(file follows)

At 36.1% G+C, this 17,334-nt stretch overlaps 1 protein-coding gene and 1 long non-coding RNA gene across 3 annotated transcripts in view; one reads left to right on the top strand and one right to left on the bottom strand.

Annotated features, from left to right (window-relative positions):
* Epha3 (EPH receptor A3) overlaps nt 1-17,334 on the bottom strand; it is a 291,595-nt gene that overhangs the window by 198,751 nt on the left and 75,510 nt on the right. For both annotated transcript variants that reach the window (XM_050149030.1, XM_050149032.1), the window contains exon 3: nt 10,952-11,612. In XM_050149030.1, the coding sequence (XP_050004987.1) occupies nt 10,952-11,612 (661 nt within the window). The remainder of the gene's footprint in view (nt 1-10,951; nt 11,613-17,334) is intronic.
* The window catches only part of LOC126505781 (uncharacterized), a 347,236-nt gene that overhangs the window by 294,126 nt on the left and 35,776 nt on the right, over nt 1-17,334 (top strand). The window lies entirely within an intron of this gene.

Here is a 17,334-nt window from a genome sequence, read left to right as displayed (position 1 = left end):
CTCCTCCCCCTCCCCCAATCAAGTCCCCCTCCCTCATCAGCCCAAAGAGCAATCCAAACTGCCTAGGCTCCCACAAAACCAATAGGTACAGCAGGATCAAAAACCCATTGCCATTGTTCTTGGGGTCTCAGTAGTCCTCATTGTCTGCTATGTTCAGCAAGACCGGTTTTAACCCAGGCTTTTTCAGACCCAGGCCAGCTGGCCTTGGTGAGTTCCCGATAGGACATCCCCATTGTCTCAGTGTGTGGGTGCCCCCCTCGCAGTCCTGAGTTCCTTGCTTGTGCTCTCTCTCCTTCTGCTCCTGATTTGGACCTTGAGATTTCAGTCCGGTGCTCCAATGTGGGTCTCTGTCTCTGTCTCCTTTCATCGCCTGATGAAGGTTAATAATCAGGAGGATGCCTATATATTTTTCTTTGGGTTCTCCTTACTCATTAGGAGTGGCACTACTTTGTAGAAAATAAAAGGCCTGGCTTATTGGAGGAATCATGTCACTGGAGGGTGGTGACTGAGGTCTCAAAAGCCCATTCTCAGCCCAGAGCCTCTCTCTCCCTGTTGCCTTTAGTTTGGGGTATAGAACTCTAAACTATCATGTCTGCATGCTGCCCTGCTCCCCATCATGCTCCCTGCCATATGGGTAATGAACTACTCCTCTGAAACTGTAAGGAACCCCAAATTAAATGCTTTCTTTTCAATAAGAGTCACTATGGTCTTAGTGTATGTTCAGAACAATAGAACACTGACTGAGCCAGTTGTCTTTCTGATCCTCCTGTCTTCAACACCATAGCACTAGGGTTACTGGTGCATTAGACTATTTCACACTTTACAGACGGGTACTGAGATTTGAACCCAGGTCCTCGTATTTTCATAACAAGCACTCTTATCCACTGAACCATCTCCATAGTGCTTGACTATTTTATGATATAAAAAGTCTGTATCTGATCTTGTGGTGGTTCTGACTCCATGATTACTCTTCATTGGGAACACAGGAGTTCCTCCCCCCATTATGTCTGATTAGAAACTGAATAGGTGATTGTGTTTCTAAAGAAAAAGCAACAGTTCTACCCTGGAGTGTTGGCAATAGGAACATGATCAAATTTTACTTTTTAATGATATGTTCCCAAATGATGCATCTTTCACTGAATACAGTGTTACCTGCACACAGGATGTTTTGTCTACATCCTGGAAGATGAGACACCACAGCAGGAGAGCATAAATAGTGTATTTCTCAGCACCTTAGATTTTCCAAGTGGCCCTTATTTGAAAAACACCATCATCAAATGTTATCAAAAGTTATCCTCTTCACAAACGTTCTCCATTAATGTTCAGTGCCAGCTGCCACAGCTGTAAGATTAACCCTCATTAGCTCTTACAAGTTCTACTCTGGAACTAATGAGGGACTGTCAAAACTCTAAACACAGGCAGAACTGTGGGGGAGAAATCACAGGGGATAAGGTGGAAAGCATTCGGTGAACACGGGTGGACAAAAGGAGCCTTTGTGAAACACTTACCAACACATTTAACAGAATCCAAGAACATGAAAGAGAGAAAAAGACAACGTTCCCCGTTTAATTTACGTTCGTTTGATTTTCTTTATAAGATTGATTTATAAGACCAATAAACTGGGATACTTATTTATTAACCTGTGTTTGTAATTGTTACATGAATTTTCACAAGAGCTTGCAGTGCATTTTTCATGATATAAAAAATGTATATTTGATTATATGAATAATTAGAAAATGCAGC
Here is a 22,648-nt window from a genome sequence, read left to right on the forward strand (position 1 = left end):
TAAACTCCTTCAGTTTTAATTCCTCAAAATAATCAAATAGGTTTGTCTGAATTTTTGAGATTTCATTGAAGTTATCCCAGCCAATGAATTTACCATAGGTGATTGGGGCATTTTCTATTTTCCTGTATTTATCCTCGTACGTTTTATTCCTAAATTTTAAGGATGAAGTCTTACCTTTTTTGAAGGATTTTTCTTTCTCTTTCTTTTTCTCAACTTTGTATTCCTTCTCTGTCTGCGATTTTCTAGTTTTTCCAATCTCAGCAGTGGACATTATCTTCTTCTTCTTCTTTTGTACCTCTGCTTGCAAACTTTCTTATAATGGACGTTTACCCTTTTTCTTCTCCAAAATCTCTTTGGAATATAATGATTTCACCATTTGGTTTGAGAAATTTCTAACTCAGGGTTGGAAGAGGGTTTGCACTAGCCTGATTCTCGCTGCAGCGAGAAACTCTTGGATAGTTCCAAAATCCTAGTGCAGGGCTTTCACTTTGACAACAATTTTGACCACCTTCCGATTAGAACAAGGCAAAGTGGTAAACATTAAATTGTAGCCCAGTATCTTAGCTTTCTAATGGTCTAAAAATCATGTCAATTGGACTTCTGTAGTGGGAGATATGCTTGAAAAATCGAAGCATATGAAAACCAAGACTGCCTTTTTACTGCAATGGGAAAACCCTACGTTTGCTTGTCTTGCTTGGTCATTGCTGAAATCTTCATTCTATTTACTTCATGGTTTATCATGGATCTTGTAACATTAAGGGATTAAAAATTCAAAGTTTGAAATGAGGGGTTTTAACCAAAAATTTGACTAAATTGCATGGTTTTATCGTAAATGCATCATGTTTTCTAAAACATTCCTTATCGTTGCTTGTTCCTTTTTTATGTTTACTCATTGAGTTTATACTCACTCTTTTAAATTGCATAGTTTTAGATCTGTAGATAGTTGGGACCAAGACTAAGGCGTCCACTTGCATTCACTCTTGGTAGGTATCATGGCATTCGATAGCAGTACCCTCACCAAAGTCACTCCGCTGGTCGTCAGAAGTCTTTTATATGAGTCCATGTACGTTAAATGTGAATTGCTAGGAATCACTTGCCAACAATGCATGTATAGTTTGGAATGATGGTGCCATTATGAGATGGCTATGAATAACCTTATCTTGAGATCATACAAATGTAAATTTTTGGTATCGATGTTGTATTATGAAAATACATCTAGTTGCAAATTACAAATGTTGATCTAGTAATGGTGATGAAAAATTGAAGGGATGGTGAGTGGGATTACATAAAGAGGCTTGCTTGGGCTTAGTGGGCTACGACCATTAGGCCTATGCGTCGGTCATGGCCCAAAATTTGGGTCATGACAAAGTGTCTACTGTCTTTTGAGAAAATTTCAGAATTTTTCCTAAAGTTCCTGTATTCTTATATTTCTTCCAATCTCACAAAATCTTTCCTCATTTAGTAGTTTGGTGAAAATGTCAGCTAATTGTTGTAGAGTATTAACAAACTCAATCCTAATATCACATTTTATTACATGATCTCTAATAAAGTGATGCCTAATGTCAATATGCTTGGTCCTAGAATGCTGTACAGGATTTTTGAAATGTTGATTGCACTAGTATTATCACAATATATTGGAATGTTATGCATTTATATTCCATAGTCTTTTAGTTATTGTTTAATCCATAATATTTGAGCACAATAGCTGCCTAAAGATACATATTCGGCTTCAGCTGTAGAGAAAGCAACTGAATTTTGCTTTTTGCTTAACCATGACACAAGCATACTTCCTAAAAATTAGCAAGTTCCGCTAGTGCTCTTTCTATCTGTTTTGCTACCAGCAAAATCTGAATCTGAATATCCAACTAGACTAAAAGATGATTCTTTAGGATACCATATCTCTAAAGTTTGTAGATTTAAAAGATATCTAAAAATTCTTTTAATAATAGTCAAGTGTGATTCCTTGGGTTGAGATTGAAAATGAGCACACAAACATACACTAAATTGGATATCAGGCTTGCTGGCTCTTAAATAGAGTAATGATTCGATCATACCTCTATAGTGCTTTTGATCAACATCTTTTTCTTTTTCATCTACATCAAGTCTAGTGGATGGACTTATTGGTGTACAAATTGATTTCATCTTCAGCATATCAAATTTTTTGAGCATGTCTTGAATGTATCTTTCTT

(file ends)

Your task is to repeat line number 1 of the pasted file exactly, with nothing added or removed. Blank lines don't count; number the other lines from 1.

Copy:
At 36.1% G+C, this 17,334-nt stretch overlaps 1 protein-coding gene and 1 long non-coding RNA gene across 3 annotated transcripts in view; one reads left to right on the top strand and one right to left on the bottom strand.